Barbara Bogusz Monika Mazurek Zbigniew Kopański Małgorzata Schlegel-Zawadzka Irena Brukwicka Baigalmaa Urjin


Introduction. Parenteral nutrition is a method of nutri-tion which involves the introduction of nutrients in their simplest form into the bloodstream without the digestive system. In the case of children in Poland, it has been used successfully for over 30 years.
Aim of the study. To assess the quality of life of families of chil-dren fed parenterally.
Materials and methods. The group of the examined persons con-sisted of 56 people, who were parents/guardians of a child fed parenterally. The mean age was 35.13 (±7.79) in moth-ers/guardians and 38.41 (±7.57) in fathers/guardians. The re-search was carried out by means of a diagnostic survey, using the author's questionnaire.
Results. The parenteral nutrition of 3/4 of the group was conduct-ed at home for several years. It was found that parenteral nutrition of a child significantly affects the functioning of the whole family (94.64%). The health situation in many cases forced one parent to resign from professional work (69.64%), reduced social contacts (48.21%), reduced holiday and holiday trips (80.36%). The lead-ing cause of these changes was the need to adapt to the nutritional cycle of the child (85.71%). In the opinion of 35.71%, parenteral nutrition of a child burdened the family budget to a large extent, while in half of the respondents only slightly (55.36%).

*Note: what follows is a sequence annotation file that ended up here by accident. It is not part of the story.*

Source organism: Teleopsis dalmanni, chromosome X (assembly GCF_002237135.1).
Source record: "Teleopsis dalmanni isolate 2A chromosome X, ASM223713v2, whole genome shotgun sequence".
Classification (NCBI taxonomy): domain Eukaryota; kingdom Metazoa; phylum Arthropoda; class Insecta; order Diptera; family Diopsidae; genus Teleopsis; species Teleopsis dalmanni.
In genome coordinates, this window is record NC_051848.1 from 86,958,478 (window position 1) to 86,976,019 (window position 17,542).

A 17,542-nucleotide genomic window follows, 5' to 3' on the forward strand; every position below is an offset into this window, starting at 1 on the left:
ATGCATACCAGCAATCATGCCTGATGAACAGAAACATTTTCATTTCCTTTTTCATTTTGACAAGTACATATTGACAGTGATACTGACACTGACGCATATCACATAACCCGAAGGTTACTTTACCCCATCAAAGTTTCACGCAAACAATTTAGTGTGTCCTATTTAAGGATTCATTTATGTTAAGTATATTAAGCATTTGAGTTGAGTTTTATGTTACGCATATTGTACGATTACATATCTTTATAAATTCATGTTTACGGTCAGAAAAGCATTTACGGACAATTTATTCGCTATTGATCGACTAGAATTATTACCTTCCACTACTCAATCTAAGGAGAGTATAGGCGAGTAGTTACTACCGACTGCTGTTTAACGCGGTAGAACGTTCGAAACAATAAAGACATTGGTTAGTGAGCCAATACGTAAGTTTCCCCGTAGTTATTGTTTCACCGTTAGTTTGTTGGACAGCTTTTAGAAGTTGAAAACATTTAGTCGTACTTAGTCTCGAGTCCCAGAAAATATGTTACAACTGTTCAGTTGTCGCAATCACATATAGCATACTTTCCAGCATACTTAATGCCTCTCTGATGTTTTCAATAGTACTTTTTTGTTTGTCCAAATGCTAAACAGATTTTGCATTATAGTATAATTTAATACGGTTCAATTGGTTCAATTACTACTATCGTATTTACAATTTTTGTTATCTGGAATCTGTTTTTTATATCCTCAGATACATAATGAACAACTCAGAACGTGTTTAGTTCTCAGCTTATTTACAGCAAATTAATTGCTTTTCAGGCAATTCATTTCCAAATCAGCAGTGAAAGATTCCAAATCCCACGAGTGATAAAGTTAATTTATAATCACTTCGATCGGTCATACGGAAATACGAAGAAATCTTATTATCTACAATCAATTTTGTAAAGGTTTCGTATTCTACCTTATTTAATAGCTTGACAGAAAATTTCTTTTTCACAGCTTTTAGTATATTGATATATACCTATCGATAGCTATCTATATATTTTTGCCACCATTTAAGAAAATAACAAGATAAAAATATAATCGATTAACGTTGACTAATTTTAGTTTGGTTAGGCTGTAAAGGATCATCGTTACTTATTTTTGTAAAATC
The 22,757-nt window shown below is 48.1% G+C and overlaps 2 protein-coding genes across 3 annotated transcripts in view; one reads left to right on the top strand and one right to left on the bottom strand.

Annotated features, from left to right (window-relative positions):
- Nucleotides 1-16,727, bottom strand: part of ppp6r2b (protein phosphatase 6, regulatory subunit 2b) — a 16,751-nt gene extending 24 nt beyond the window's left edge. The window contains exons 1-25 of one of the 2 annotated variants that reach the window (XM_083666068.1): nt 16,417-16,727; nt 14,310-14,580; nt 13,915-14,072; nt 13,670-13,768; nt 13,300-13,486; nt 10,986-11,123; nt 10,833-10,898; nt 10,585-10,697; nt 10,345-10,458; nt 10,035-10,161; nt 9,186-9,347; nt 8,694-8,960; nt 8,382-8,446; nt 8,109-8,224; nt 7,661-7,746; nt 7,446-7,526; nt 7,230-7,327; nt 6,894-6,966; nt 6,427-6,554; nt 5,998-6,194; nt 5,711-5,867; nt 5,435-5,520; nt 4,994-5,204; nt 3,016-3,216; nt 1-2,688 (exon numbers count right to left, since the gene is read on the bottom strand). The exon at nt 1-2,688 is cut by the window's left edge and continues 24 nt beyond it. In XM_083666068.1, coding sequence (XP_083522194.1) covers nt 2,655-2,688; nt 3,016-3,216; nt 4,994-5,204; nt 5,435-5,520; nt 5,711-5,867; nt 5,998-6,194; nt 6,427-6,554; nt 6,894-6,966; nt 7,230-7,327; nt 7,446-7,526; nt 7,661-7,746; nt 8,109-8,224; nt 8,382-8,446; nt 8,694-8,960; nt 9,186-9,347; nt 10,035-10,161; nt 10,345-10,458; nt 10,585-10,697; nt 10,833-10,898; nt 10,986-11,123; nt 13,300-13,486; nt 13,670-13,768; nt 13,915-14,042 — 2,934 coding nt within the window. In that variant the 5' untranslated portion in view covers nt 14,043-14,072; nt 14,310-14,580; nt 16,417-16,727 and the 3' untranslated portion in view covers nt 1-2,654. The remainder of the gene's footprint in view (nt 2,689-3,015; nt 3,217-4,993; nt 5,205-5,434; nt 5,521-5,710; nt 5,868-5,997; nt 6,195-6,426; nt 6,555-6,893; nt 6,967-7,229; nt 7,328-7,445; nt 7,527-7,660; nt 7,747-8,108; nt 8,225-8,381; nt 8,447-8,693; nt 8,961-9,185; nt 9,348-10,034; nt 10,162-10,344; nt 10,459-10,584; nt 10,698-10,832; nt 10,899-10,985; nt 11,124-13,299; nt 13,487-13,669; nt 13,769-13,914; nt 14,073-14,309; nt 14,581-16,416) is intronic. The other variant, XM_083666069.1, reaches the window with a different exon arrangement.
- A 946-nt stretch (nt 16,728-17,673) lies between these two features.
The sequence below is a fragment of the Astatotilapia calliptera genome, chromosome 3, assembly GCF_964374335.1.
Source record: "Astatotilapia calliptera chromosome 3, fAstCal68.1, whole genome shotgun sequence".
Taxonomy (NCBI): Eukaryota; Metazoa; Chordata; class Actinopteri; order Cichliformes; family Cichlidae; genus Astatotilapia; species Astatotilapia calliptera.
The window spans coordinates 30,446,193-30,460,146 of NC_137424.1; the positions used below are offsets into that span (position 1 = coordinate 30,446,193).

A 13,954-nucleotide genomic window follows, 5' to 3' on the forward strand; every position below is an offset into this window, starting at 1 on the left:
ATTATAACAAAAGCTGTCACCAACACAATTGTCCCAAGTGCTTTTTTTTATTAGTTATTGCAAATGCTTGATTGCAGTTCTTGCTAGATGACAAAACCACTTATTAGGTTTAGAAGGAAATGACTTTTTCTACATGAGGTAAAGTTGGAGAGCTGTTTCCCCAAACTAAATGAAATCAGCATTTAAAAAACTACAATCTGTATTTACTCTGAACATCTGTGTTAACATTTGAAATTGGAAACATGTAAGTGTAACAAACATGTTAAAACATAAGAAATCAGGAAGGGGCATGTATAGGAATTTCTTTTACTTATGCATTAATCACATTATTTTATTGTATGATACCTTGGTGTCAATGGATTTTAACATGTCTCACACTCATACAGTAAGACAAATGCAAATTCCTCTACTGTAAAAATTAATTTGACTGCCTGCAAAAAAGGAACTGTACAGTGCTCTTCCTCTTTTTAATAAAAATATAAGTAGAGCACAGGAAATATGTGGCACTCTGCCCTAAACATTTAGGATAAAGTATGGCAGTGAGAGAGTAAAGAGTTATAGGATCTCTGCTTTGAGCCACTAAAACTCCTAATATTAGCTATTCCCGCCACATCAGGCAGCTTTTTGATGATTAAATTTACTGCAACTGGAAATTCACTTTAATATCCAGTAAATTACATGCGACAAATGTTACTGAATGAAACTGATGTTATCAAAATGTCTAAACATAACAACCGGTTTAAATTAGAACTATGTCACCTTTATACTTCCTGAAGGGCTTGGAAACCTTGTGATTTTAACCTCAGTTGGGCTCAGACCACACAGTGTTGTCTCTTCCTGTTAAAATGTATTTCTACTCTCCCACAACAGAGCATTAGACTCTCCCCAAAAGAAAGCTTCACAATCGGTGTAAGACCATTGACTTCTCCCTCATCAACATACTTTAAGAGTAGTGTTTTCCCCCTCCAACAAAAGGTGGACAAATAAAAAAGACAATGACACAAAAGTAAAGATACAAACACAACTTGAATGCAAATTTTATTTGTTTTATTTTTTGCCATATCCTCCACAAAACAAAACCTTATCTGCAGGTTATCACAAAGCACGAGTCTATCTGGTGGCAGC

Conclusions. The parental nutrition of a child is a difficult task for parents, requiring from them strength and commitment to daily care activities. The need to adapt to the nutritional cycle disrupts the daily life of the family and often leads to the need for one parent to give up his or her professional career. The situation related to the parenteral nutrition of the child involves a financial burden on the family. Parental nutrition is a challenge for parents of children of all ages, with full and incomplete families, living in the countryside and in the city.